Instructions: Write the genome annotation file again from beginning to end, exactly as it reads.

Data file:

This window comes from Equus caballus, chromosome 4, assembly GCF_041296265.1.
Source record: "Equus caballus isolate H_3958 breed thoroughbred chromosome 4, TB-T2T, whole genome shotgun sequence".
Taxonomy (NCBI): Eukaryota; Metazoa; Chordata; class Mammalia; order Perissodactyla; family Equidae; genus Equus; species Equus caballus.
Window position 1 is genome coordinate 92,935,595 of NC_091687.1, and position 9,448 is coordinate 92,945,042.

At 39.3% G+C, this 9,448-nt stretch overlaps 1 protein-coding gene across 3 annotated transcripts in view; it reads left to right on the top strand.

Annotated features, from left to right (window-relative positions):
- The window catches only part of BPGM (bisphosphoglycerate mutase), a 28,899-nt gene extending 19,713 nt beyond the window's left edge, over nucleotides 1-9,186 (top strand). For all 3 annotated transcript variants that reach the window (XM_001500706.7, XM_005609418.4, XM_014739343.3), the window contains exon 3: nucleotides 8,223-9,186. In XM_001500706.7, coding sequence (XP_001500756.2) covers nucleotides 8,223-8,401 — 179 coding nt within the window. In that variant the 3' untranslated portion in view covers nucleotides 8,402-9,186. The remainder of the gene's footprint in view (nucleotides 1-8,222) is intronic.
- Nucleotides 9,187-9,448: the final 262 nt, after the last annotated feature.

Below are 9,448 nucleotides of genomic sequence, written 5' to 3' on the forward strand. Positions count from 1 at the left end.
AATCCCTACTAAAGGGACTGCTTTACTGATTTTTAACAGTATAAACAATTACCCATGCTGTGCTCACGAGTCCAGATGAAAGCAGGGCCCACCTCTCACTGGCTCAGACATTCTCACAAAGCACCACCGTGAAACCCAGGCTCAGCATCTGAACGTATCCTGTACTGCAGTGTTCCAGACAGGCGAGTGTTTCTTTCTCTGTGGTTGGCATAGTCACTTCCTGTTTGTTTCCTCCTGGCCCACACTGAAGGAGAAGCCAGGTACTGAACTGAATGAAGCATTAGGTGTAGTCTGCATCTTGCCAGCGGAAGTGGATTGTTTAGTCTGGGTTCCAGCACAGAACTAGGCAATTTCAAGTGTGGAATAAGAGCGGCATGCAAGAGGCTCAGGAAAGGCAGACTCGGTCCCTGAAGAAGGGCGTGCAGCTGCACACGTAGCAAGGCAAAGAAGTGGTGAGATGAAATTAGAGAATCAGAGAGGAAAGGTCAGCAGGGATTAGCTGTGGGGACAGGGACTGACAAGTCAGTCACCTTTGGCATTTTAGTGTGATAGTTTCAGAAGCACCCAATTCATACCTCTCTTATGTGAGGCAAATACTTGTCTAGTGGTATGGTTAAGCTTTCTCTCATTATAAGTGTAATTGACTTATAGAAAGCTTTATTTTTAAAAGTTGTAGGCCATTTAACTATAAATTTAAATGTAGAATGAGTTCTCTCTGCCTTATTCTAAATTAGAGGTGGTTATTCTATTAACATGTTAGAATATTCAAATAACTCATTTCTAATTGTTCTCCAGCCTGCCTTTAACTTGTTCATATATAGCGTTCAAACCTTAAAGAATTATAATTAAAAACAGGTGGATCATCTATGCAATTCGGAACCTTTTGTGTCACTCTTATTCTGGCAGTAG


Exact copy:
This window comes from Equus caballus, chromosome 4, assembly GCF_041296265.1.
Source record: "Equus caballus isolate H_3958 breed thoroughbred chromosome 4, TB-T2T, whole genome shotgun sequence".
Taxonomy (NCBI): Eukaryota; Metazoa; Chordata; class Mammalia; order Perissodactyla; family Equidae; genus Equus; species Equus caballus.
Window position 1 is genome coordinate 92,935,595 of NC_091687.1, and position 9,448 is coordinate 92,945,042.

At 39.3% G+C, this 9,448-nt stretch overlaps 1 protein-coding gene across 3 annotated transcripts in view; it reads left to right on the top strand.

Annotated features, from left to right (window-relative positions):
- The window catches only part of BPGM (bisphosphoglycerate mutase), a 28,899-nt gene extending 19,713 nt beyond the window's left edge, over nucleotides 1-9,186 (top strand). For all 3 annotated transcript variants that reach the window (XM_001500706.7, XM_005609418.4, XM_014739343.3), the window contains exon 3: nucleotides 8,223-9,186. In XM_001500706.7, coding sequence (XP_001500756.2) covers nucleotides 8,223-8,401 — 179 coding nt within the window. In that variant the 3' untranslated portion in view covers nucleotides 8,402-9,186. The remainder of the gene's footprint in view (nucleotides 1-8,222) is intronic.
- Nucleotides 9,187-9,448: the final 262 nt, after the last annotated feature.

Below are 9,448 nucleotides of genomic sequence, written 5' to 3' on the forward strand. Positions count from 1 at the left end.
AATCCCTACTAAAGGGACTGCTTTACTGATTTTTAACAGTATAAACAATTACCCATGCTGTGCTCACGAGTCCAGATGAAAGCAGGGCCCACCTCTCACTGGCTCAGACATTCTCACAAAGCACCACCGTGAAACCCAGGCTCAGCATCTGAACGTATCCTGTACTGCAGTGTTCCAGACAGGCGAGTGTTTCTTTCTCTGTGGTTGGCATAGTCACTTCCTGTTTGTTTCCTCCTGGCCCACACTGAAGGAGAAGCCAGGTACTGAACTGAATGAAGCATTAGGTGTAGTCTGCATCTTGCCAGCGGAAGTGGATTGTTTAGTCTGGGTTCCAGCACAGAACTAGGCAATTTCAAGTGTGGAATAAGAGCGGCATGCAAGAGGCTCAGGAAAGGCAGACTCGGTCCCTGAAGAAGGGCGTGCAGCTGCACACGTAGCAAGGCAAAGAAGTGGTGAGATGAAATTAGAGAATCAGAGAGGAAAGGTCAGCAGGGATTAGCTGTGGGGACAGGGACTGACAAGTCAGTCACCTTTGGCATTTTAGTGTGATAGTTTCAGAAGCACCCAATTCATACCTCTCTTATGTGAGGCAAATACTTGTCTAGTGGTATGGTTAAGCTTTCTCTCATTATAAGTGTAATTGACTTATAGAAAGCTTTATTTTTAAAAGTTGTAGGCCATTTAACTATAAATTTAAATGTAGAATGAGTTCTCTCTGCCTTATTCTAAATTAGAGGTGGTTATTCTATTAACATGTTAGAATATTCAAATAACTCATTTCTAATTGTTCTCCAGCCTGCCTTTAACTTGTTCATATATAGCGTTCAAACCTTAAAGAATTATAATTAAAAACAGGTGGATCATCTATGCAATTCGGAACCTTTTGTGTCACTCTTATTCTGGCAGTAG